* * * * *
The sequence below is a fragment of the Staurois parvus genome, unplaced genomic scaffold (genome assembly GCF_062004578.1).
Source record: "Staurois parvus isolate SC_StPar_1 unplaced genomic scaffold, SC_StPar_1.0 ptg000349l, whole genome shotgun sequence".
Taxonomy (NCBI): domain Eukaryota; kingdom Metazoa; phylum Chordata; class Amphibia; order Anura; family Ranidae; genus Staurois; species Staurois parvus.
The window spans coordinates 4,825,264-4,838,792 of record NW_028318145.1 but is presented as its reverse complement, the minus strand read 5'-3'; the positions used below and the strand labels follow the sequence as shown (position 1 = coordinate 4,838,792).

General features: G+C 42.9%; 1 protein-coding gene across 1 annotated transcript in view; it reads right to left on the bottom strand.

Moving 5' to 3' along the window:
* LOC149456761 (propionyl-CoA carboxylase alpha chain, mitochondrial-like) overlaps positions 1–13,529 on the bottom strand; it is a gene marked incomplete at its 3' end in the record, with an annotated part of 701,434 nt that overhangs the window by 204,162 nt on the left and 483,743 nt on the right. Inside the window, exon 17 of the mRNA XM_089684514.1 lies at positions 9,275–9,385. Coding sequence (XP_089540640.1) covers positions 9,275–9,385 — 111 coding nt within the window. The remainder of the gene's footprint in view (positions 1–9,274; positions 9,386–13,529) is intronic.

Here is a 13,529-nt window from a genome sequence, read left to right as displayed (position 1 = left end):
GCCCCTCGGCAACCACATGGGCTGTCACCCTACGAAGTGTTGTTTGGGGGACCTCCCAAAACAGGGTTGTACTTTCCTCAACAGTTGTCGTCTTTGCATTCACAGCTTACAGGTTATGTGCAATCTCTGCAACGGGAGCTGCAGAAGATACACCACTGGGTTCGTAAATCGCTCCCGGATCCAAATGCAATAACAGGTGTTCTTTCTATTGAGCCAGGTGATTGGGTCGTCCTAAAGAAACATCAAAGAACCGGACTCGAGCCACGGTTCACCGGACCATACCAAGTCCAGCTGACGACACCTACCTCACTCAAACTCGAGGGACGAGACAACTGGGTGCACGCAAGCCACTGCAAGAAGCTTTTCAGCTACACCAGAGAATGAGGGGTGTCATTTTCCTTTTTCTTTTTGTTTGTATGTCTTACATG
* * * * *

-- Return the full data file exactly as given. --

The sequence below is a fragment of the Staurois parvus genome, unplaced genomic scaffold (genome assembly GCF_062004578.1).
Source record: "Staurois parvus isolate SC_StPar_1 unplaced genomic scaffold, SC_StPar_1.0 ptg000349l, whole genome shotgun sequence".
Taxonomy (NCBI): domain Eukaryota; kingdom Metazoa; phylum Chordata; class Amphibia; order Anura; family Ranidae; genus Staurois; species Staurois parvus.
The window spans coordinates 4,825,264-4,838,792 of record NW_028318145.1 but is presented as its reverse complement, the minus strand read 5'-3'; the positions used below and the strand labels follow the sequence as shown (position 1 = coordinate 4,838,792).

General features: G+C 42.9%; 1 protein-coding gene across 1 annotated transcript in view; it reads right to left on the bottom strand.

Moving 5' to 3' along the window:
* LOC149456761 (propionyl-CoA carboxylase alpha chain, mitochondrial-like) overlaps positions 1–13,529 on the bottom strand; it is a gene marked incomplete at its 3' end in the record, with an annotated part of 701,434 nt that overhangs the window by 204,162 nt on the left and 483,743 nt on the right. Inside the window, exon 17 of the mRNA XM_089684514.1 lies at positions 9,275–9,385. Coding sequence (XP_089540640.1) covers positions 9,275–9,385 — 111 coding nt within the window. The remainder of the gene's footprint in view (positions 1–9,274; positions 9,386–13,529) is intronic.

Here is a 13,529-nt window from a genome sequence, read left to right as displayed (position 1 = left end):
GCCCCTCGGCAACCACATGGGCTGTCACCCTACGAAGTGTTGTTTGGGGGACCTCCCAAAACAGGGTTGTACTTTCCTCAACAGTTGTCGTCTTTGCATTCACAGCTTACAGGTTATGTGCAATCTCTGCAACGGGAGCTGCAGAAGATACACCACTGGGTTCGTAAATCGCTCCCGGATCCAAATGCAATAACAGGTGTTCTTTCTATTGAGCCAGGTGATTGGGTCGTCCTAAAGAAACATCAAAGAACCGGACTCGAGCCACGGTTCACCGGACCATACCAAGTCCAGCTGACGACACCTACCTCACTCAAACTCGAGGGACGAGACAACTGGGTGCACGCAAGCCACTGCAAGAAGCTTTTCAGCTACACCAGAGAATGAGGGGTGTCATTTTCCTTTTTCTTTTTGTTTGTATGTCTTACATG